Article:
We all know self-care is important, but do we really even understand what best practice self-care looks like?
I think we over-complicate it. I’ve been thinking and reading about this topic for a while, and I want to break down what I’ve learned.
Every little bit counts
Do you know what I think of when I think of self-care? A nice long, hot bath. And while I do love baths and take several each week, I don’t think that’s the only thing. Or even the best thing.
I think we often think that we need a large chunk of time for self-care, so we can take that bath or whatever it might be for us. But that’s not realistic in our daily lives. Whether it’s work or kids or other activities, we often struggle to fit in larger acts of self-care like that.
So what if we change our perspective? What if we recognize that every little bit counts? That 10-minute walk you went on today with your kids? Totally self-care. The vacuuming you did? Self-care. Locking your kids out of the room while you put on some real clothes? That counts too.
Now, those things probably don’t feel the most refreshing. I get that. But if we can see each of those things as a small act of self-love, it will add up! We’ll see our proverbial cups being filled, drop by tiny drop. And have you ever had a leaky faucet? Those drops add up throughout the day!
There’s a lot that we can do to care for ourselves before we get overwhelmed. Seeing these things as self-care might even help us avoid feeling totally overwhelmed in the first place.
Things like exercising, eating healthfully, and getting enough sleep are great ways to care for ourselves. We all know we should be doing those things, but sometimes they slip through the cracks. What can we do when we’re already at the point of stress and overwhelm?
“Outer order contributes to inner calm.” -Gretchen Rubin
As I’ve mentioned in other posts, I really don’t enjoy cleaning. If you had told me even a year ago that my nightly kitchen cleaning would feel like self-care, I would have told you you had the wrong person. But each night, I do some final kitchen cleaning while my husband (the world’s best) puts the kids to bed. And while that is the last thing I want to do at 7:30 pm, it really has become self-care. Because I know that when I wake up in the morning, I’ll get make and serve breakfast in a clean kitchen. That I won’t be frazzled and frustrated because I can’t find counter space to cook on, let alone the utensils I need. Seeing that 15-minute chunk of time as self-care has made it self care. And it’s eliminated my need to take a 40-minute bath every single night.
But your outer order self-care routine may look different than mine. Try to find something you can do that will only take a little time. Tidy your bathroom while you brush your teeth, or put 10 things away before heading out the door in the morning. Find little things you can do, remind yourself that it’s self-care, and then admire the visual peace you’ve created for yourself. (If you’d like to think more about establishing daily cleaning habits, check out this post: https://mothersimply.com/daily-cleaning-habits-made-simple/)
Connect with your body
I tend to get stuck in my mind and emotions. I’m a very emotional person, but I’m also intellectually minded. The combination means that I’m either a swirling mess of thoughts, feelings or both most of the day. It can be exhausting.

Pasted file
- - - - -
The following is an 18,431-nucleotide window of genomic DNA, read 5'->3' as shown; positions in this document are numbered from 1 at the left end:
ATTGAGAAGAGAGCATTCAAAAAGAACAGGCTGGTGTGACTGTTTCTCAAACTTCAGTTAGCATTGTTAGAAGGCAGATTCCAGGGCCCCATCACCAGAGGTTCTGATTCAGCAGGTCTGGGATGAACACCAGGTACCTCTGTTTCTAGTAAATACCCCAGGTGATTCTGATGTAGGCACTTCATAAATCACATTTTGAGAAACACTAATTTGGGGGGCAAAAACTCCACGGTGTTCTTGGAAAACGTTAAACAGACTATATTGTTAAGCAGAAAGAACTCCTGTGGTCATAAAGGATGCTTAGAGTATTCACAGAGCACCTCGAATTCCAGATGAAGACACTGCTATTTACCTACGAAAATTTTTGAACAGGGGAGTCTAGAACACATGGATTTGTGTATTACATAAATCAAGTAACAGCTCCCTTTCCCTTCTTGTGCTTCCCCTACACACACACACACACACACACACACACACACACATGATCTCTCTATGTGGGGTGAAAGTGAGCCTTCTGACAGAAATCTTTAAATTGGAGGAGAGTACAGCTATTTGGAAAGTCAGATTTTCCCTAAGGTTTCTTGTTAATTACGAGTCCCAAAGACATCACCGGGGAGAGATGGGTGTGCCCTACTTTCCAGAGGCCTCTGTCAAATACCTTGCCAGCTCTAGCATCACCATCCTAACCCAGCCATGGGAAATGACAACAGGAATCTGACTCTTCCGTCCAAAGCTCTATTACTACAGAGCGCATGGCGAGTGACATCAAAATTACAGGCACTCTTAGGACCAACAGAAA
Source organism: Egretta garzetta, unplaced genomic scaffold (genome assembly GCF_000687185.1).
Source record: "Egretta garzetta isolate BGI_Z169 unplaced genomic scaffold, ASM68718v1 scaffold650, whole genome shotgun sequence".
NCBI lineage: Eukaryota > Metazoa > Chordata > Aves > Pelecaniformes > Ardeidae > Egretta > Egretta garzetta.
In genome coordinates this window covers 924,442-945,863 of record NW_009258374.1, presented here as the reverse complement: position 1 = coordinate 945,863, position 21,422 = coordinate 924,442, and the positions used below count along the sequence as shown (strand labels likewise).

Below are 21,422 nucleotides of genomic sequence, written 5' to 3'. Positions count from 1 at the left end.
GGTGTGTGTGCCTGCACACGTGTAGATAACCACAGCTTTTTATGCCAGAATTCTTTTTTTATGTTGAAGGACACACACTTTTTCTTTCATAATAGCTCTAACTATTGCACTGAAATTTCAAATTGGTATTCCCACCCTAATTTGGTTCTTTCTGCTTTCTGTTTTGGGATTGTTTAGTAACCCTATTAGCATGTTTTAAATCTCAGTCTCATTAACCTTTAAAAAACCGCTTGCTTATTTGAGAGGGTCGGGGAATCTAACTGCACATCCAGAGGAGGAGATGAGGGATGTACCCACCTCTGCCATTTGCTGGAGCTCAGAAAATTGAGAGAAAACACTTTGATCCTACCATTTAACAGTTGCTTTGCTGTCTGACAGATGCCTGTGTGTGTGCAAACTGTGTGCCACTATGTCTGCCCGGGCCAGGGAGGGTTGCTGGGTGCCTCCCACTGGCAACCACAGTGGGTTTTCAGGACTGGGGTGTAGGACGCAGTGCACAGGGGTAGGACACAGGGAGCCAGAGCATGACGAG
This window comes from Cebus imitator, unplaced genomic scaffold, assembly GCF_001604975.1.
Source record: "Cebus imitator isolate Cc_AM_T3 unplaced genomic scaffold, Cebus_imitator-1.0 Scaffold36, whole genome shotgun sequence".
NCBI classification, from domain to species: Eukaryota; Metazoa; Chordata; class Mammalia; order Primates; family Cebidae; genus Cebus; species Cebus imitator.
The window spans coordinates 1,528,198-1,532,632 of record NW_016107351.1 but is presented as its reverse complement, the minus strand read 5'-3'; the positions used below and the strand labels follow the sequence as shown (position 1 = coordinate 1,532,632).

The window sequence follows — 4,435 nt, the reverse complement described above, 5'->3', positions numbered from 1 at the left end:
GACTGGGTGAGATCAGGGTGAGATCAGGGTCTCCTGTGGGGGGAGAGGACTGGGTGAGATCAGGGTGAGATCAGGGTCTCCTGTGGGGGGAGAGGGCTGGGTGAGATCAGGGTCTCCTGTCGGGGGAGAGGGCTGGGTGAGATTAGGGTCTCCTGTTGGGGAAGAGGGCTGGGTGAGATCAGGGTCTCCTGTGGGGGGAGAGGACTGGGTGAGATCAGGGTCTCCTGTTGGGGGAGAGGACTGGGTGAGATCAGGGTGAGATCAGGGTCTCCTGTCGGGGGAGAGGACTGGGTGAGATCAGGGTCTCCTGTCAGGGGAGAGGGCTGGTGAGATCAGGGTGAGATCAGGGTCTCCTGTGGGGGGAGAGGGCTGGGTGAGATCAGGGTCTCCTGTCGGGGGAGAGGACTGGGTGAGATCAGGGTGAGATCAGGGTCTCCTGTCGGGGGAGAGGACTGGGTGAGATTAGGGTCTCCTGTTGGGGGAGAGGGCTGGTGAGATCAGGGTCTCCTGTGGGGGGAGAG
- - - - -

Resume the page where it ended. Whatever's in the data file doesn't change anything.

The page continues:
Connecting with my body regularly is one of the best ways I’ve found to combat this. Ten-minute yoga videos are my favorite. They help me slow my mind, and I love feeling the stretch in my limbs. As the tension in my body melts away, the tension in my mind does too.
Sometimes a video may not be possible. When that’s the case, just check in with your body. Identify where you feel the tension and take a few deep breaths. Let your thoughts take a back seat while you really focus on how those breaths feel in your body. I think you’ll be surprised at how much peace a few breaths can bring.
Feed your soul
As a Christian, feeding my soul means turning
to scripture in moments of stress. Elder Richard G. Scott, a leader of The Church of Jesus Christ of Latter-Day Saints said, “To memorize a scripture is to forge a new friendship. It is like discovering a new individual who can help in time of need, give inspiration and comfort and be a source of motivation for needed change.”
Recently I’ve found a lot of peace in choosing and memorizing a “scripture mantra.” It’s something that I can repeat in my mind any time I need to, no matter where I am or what I’m doing, like a friend coming in to remind me of what I’m capable of with God’s help. Prayer can have a similar effect.
This idea can be applied to quotes, scriptures, songs – anything that inspires you and brings you peace. I write it somewhere that I’ll see it often, and then repeat it in moments that feel stressful like one might do with a mantra.
Flip the switch
When you’re feeling stressed or overworked, try to flip the switch on your environment. If you’re inside, head outdoors. If it’s quiet, put on some upbeat music. Maybe your environment is noisy and you don’t have control over that, but you could put in some headphones and play some calming music. If you’re cold, find a sweater or a blanket. I’ve you’re sitting or lying down, try doing some jumping jacks or walking a few laps around the room. The act of focusing on and changing your environment will refocus and reenergize you to get back and face your day.
I hope these ideas give you a place to start in finding what true self-care looks like for you. Because YOU are important enough to focus your time and energy on!
I’ve put together a free downloadable PDF of some of my favorite scriptures and quotes to memorize. Sign up below to download it!